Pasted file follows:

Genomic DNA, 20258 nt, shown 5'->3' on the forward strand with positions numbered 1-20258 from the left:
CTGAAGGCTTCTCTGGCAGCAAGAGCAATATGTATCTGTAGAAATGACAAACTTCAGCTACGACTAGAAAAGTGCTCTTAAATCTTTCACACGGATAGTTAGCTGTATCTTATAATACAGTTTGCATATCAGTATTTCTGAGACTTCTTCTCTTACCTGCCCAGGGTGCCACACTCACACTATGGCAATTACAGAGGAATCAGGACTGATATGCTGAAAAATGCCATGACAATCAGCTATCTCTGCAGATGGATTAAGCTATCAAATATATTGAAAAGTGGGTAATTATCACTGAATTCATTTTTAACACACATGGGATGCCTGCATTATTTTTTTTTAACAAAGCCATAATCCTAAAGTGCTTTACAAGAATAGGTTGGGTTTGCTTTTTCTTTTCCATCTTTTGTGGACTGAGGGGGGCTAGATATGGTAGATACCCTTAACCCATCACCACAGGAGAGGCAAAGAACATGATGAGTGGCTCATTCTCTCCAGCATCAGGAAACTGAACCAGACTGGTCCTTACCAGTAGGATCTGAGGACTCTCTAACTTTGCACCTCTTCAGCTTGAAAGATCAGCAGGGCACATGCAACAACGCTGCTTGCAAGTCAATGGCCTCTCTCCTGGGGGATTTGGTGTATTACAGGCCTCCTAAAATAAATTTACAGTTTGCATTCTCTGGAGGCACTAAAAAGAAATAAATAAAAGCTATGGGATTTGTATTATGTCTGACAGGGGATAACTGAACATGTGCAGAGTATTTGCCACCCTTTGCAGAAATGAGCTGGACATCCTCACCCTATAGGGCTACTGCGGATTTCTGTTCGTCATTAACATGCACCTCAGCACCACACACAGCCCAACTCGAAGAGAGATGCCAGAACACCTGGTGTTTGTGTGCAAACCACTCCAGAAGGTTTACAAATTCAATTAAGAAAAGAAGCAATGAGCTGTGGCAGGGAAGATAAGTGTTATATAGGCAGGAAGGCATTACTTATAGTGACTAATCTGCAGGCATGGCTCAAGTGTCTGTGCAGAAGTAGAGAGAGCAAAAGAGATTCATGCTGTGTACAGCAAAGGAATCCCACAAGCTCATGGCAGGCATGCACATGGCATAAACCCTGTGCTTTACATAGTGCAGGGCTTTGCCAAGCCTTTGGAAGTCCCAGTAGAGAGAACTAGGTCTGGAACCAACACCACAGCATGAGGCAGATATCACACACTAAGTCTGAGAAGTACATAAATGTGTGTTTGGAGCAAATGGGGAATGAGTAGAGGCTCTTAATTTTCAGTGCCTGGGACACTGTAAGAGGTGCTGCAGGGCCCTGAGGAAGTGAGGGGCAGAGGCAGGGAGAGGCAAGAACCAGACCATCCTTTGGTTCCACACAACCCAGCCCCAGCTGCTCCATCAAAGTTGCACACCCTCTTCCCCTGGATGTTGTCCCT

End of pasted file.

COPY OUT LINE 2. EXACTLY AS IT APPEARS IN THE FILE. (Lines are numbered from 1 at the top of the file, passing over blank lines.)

CTGAAGGCTTCTCTGGCAGCAAGAGCAATATGTATCTGTAGAAATGACAAACTTCAGCTACGACTAGAAAAGTGCTCTTAAATCTTTCACACGGATAGTTAGCTGTATCTTATAATACAGTTTGCATATCAGTATTTCTGAGACTTCTTCTCTTACCTGCCCAGGGTGCCACACTCACACTATGGCAATTACAGAGGAATCAGGACTGATATGCTGAAAAATGCCATGACAATCAGCTATCTCTGCAGATGGATTAAGCTATCAAATATATTGAAAAGTGGGTAATTATCACTGAATTCATTTTTAACACACATGGGATGCCTGCATTATTTTTTTTTAACAAAGCCATAATCCTAAAGTGCTTTACAAGAATAGGTTGGGTTTGCTTTTTCTTTTCCATCTTTTGTGGACTGAGGGGGGCTAGATATGGTAGATACCCTTAACCCATCACCACAGGAGAGGCAAAGAACATGATGAGTGGCTCATTCTCTCCAGCATCAGGAAACTGAACCAGACTGGTCCTTACCAGTAGGATCTGAGGACTCTCTAACTTTGCACCTCTTCAGCTTGAAAGATCAGCAGGGCACATGCAACAACGCTGCTTGCAAGTCAATGGCCTCTCTCCTGGGGGATTTGGTGTATTACAGGCCTCCTAAAATAAATTTACAGTTTGCATTCTCTGGAGGCACTAAAAAGAAATAAATAAAAGCTATGGGATTTGTATTATGTCTGACAGGGGATAACTGAACATGTGCAGAGTATTTGCCACCCTTTGCAGAAATGAGCTGGACATCCTCACCCTATAGGGCTACTGCGGATTTCTGTTCGTCATTAACATGCACCTCAGCACCACACACAGCCCAACTCGAAGAGAGATGCCAGAACACCTGGTGTTTGTGTGCAAACCACTCCAGAAGGTTTACAAATTCAATTAAGAAAAGAAGCAATGAGCTGTGGCAGGGAAGATAAGTGTTATATAGGCAGGAAGGCATTACTTATAGTGACTAATCTGCAGGCATGGCTCAAGTGTCTGTGCAGAAGTAGAGAGAGCAAAAGAGATTCATGCTGTGTACAGCAAAGGAATCCCACAAGCTCATGGCAGGCATGCACATGGCATAAACCCTGTGCTTTACATAGTGCAGGGCTTTGCCAAGCCTTTGGAAGTCCCAGTAGAGAGAACTAGGTCTGGAACCAACACCACAGCATGAGGCAGATATCACACACTAAGTCTGAGAAGTACATAAATGTGTGTTTGGAGCAAATGGGGAATGAGTAGAGGCTCTTAATTTTCAGTGCCTGGGACACTGTAAGAGGTGCTGCAGGGCCCTGAGGAAGTGAGGGGCAGAGGCAGGGAGAGGCAAGAACCAGACCATCCTTTGGTTCCACACAACCCAGCCCCAGCTGCTCCATCAAAGTTGCACACCCTCTTCCCCTGGATGTTGTCCCT